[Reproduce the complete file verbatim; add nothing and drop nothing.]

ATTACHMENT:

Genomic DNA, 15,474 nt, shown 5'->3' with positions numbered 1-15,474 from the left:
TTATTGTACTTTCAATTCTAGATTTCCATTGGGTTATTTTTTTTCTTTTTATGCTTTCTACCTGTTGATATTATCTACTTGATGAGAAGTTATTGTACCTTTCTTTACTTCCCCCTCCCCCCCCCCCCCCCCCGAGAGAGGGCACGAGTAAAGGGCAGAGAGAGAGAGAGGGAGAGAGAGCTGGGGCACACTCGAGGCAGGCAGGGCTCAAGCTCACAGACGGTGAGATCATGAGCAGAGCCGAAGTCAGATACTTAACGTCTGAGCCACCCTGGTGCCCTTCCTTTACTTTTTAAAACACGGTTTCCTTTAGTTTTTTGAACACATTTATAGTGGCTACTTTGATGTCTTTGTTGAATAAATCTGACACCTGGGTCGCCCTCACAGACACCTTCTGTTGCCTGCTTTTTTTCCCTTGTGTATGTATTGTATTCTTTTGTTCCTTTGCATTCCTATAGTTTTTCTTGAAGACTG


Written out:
Genomic DNA, 15,474 nt, shown 5'->3' with positions numbered 1-15,474 from the left:
TTATTGTACTTTCAATTCTAGATTTCCATTGGGTTATTTTTTTTCTTTTTATGCTTTCTACCTGTTGATATTATCTACTTGATGAGAAGTTATTGTACCTTTCTTTACTTCCCCCTCCCCCCCCCCCCCCCCCGAGAGAGGGCACGAGTAAAGGGCAGAGAGAGAGAGAGGGAGAGAGAGCTGGGGCACACTCGAGGCAGGCAGGGCTCAAGCTCACAGACGGTGAGATCATGAGCAGAGCCGAAGTCAGATACTTAACGTCTGAGCCACCCTGGTGCCCTTCCTTTACTTTTTAAAACACGGTTTCCTTTAGTTTTTTGAACACATTTATAGTGGCTACTTTGATGTCTTTGTTGAATAAATCTGACACCTGGGTCGCCCTCACAGACACCTTCTGTTGCCTGCTTTTTTTCCCTTGTGTATGTATTGTATTCTTTTGTTCCTTTGCATTCCTATAGTTTTTCTTGAAGACTG